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One-on-One with Hugh JessimanTweet
It’s not hard to spot Lake Erie’s big man from the Big Apple.
Right winger Hugh Jessiman is the Monsters’ monster, going 6-6, 231 – the same height, but six pounds heavier than his opposite winger, Patrick Bordeleau.
The former first rounder (12th overall, 2003) is in his first year with the Monsters after splitting last season with Rockford and Rochester of the AHL and a brief stint with the Florida Panthers in late February.
The well-traveled Jessiman, who was originally drafted by his hometown Rangers, has played with four AHL clubs and has been to the Calder Cup playoffs five times. He played his college hockey for Dartmouth, where he led the team in goals as a senior.
As the Monsters try to bounce back from a rough start with a three-game homestand, LakeErieMonsters.com sat down with the New York native to talk about his background, his new teammates and, of course, his unique nickname …
So let’s start with the nickname – “Huge Specimen.” Have you had it a while or is that something your Monsters teammates gave you?
It was my draft year, so that’s when the name came up – and it stuck. It stuck, and my college buddies still call me that. My best friends really don’t call me that, but my teammates do. Guys just call me “Spess” now. It’s a great nickname.
It doesn’t bother you at all?
What are the advantages and disadvantages of being a 6-6 player in this game?
I guess the disadvantage is it’s harder to get the 18-wheeler going sometimes. I have the high-torque going. (Or is it low-torque?) And that’s one thing I’ve been working on – getting into gear quicker.
It’s just tough because you’ve got more limb to move, and my agility is something I need to work on more. Quick players are a little bit tougher for a big guy.
You’re built like a tight end. Did you play football or any other sports growing up?
But hockey’s been uncontested the whole time, ever since I moved out to Connecticut when I was little.
You were actually born and raised in New York?
Then I moved to (Darien), Connecticut – basically right outside the city. I was fortunate because I got to grow up out in the suburbs but with the city right there. So, it’s been a big part of my life.
What’s the youth hockey program like in New York City?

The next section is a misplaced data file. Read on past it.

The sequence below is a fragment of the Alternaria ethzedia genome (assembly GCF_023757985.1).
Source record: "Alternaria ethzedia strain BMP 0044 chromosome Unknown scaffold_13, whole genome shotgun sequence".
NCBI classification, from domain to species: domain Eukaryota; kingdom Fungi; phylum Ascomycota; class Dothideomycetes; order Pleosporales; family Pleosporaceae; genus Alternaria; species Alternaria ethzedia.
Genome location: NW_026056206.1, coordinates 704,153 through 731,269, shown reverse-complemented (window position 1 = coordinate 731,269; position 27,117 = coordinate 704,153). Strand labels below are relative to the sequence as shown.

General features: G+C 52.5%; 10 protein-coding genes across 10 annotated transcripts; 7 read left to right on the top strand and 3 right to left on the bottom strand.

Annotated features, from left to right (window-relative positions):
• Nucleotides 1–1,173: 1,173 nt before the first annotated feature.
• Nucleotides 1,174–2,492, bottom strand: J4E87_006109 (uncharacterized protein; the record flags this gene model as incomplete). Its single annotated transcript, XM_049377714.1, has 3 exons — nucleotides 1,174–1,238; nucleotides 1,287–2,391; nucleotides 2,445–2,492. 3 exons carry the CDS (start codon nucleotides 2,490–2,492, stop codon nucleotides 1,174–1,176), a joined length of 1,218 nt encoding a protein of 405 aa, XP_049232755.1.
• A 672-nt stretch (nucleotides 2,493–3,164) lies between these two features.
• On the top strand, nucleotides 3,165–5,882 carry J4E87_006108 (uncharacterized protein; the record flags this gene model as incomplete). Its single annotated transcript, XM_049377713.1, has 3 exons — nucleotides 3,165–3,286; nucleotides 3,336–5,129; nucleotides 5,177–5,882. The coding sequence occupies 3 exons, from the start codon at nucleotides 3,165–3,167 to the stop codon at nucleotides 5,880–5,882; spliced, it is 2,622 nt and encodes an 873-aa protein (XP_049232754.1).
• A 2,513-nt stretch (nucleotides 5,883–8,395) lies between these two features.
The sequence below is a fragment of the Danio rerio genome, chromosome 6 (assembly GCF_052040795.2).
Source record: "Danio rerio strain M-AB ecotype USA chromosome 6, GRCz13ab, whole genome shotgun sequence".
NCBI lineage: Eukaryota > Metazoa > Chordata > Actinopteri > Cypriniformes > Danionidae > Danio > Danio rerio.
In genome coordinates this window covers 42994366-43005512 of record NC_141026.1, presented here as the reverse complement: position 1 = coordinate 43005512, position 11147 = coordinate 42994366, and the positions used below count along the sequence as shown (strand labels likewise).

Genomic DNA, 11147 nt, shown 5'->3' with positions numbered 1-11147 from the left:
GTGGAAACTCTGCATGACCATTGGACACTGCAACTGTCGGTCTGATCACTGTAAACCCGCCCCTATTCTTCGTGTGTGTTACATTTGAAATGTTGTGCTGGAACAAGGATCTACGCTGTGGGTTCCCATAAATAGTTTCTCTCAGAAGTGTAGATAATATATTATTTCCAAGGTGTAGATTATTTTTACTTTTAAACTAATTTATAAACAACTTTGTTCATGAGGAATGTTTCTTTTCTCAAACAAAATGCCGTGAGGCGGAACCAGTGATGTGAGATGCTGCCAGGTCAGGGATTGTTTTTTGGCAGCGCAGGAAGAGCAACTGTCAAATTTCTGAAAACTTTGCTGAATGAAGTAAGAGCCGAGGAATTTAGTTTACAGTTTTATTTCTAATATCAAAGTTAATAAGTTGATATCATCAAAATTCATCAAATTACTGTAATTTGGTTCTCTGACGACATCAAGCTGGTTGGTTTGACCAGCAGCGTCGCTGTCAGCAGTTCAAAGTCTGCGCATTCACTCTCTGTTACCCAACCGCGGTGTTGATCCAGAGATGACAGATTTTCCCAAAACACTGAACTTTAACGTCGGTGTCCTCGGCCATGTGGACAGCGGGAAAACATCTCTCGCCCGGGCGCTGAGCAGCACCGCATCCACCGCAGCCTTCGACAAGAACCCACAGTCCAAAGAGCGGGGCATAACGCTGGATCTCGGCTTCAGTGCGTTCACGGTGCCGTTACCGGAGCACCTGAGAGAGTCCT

I started skating when I was younger. But I started playing house hockey when I moved to Connecticut. (House hockey is like mite league; it’s not even a travel team. I was on the Whalers. They were named after NHL teams – there was the Nordiques, etc.)
But there’s some really good hockey in the tri-state area. So, as you get older – I remember playing with the Junior Devils – we started traveling out to New Jersey to play.
It’s gotten a lot better now. Even in the city with Chelsea Piers – it’s a program that’s growing there. And a lot more kids are playing. But before Chelsea Piers, there wasn’t a whole lot going on.
After getting off to a slow start, is the team finally getting its legs under it?
I think Coach Quinn would agree that we were playing that way, but not necessarily getting the results. But we were certainly playing to the identity that we wanted to, and I think now we’re starting to gel – and it’s starting to work.
So we’re going to stick with it and stay with the same program.
Have you ever played or been part of a team that played three overtime games in three days?
On the last game, you’re just emptying the tanks.
It had to be a good trip home after finishing the roadie like that.
And that being a Sunday, you can bring that into this week. We’re going to ride that momentum, and we’re feeling good about ourselves.
Did your NHL stint with the Florida Panthers make you extra hungry to get back up-top as quickly as possible?
Those two (NHL) games are just two games. But for me, it’s almost invaluable because the experience – just knowing that I can play at that level. And having worked so hard to get there for quite a long time, it’s almost like, you’ve tasted it and you know I can get back there.
It sort of gave meaning to the whole process. I know I can be there.
Do you feel you have a good chance this year?
The things you can take care of are in preparation. And then opportunity comes along when it comes along. But if you’re prepared, you can get lucky. So, obviously, I’ll do what I can to stay ready.
How are you getting on with your new teammates?
David Liffiton’s son is my godson. We played together in Hartford for a few years; he’s one of my best friends. So when I told him that I might sign here, he was pretty pumped. He said it was great, said it was the best place he’s ever played.
So, obviously I took that seriously and it was pretty much a no-brainer anyways.
I’m just enjoying it. It really trickles down – from the coaching, they really provide a great culture and it’s very positive. You know that they’re not just burying us down here. You know you’re going to get an opportunity.
How important is this homestand to keep momentum going?
I think it’s crucial that we stick to our gameplan and keep playing how we’re playing (and obviously shore up some of the mistakes that cost us two points in the first five games). And I really feel like we’ve got a good thing going and being at home, it’s going to be great going in front of the home crowd again.
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